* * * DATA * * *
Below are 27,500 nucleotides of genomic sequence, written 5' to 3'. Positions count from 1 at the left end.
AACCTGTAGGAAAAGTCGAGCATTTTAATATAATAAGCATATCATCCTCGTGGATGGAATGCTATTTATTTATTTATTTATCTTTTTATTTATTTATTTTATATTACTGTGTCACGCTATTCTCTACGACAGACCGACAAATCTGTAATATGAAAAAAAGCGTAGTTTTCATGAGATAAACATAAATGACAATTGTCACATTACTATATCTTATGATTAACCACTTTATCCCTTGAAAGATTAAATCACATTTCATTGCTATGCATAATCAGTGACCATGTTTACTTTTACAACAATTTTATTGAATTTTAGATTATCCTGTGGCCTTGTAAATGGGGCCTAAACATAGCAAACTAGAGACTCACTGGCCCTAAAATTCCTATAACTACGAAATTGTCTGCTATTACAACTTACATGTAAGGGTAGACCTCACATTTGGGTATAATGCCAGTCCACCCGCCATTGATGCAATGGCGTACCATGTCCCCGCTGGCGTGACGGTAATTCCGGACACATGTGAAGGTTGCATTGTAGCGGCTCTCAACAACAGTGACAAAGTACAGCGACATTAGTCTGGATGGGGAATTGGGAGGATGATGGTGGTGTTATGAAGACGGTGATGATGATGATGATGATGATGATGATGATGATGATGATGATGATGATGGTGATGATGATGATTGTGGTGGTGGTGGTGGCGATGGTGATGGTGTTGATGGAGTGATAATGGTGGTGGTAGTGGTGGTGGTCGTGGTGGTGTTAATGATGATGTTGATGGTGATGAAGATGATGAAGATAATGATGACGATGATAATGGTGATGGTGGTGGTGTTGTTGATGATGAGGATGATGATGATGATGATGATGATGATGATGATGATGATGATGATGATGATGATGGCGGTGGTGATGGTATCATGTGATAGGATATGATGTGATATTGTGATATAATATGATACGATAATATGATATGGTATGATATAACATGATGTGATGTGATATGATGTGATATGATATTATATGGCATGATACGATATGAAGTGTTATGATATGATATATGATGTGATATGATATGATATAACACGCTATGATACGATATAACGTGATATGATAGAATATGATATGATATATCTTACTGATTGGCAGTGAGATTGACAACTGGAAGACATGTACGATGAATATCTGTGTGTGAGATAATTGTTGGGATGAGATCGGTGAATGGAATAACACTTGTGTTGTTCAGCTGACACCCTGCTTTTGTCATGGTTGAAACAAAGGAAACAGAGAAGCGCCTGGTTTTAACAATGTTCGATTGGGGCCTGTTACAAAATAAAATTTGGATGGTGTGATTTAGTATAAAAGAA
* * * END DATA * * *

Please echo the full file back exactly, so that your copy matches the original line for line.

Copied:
Below are 27,500 nucleotides of genomic sequence, written 5' to 3'. Positions count from 1 at the left end.
AACCTGTAGGAAAAGTCGAGCATTTTAATATAATAAGCATATCATCCTCGTGGATGGAATGCTATTTATTTATTTATTTATCTTTTTATTTATTTATTTTATATTACTGTGTCACGCTATTCTCTACGACAGACCGACAAATCTGTAATATGAAAAAAAGCGTAGTTTTCATGAGATAAACATAAATGACAATTGTCACATTACTATATCTTATGATTAACCACTTTATCCCTTGAAAGATTAAATCACATTTCATTGCTATGCATAATCAGTGACCATGTTTACTTTTACAACAATTTTATTGAATTTTAGATTATCCTGTGGCCTTGTAAATGGGGCCTAAACATAGCAAACTAGAGACTCACTGGCCCTAAAATTCCTATAACTACGAAATTGTCTGCTATTACAACTTACATGTAAGGGTAGACCTCACATTTGGGTATAATGCCAGTCCACCCGCCATTGATGCAATGGCGTACCATGTCCCCGCTGGCGTGACGGTAATTCCGGACACATGTGAAGGTTGCATTGTAGCGGCTCTCAACAACAGTGACAAAGTACAGCGACATTAGTCTGGATGGGGAATTGGGAGGATGATGGTGGTGTTATGAAGACGGTGATGATGATGATGATGATGATGATGATGATGATGATGATGATGATGATGGTGATGATGATGATTGTGGTGGTGGTGGTGGCGATGGTGATGGTGTTGATGGAGTGATAATGGTGGTGGTAGTGGTGGTGGTCGTGGTGGTGTTAATGATGATGTTGATGGTGATGAAGATGATGAAGATAATGATGACGATGATAATGGTGATGGTGGTGGTGTTGTTGATGATGAGGATGATGATGATGATGATGATGATGATGATGATGATGATGATGATGATGATGATGGCGGTGGTGATGGTATCATGTGATAGGATATGATGTGATATTGTGATATAATATGATACGATAATATGATATGGTATGATATAACATGATGTGATGTGATATGATGTGATATGATATTATATGGCATGATACGATATGAAGTGTTATGATATGATATATGATGTGATATGATATGATATAACACGCTATGATACGATATAACGTGATATGATAGAATATGATATGATATATCTTACTGATTGGCAGTGAGATTGACAACTGGAAGACATGTACGATGAATATCTGTGTGTGAGATAATTGTTGGGATGAGATCGGTGAATGGAATAACACTTGTGTTGTTCAGCTGACACCCTGCTTTTGTCATGGTTGAAACAAAGGAAACAGAGAAGCGCCTGGTTTTAACAATGTTCGATTGGGGCCTGTTACAAAATAAAATTTGGATGGTGTGATTTAGTATAAAAGAA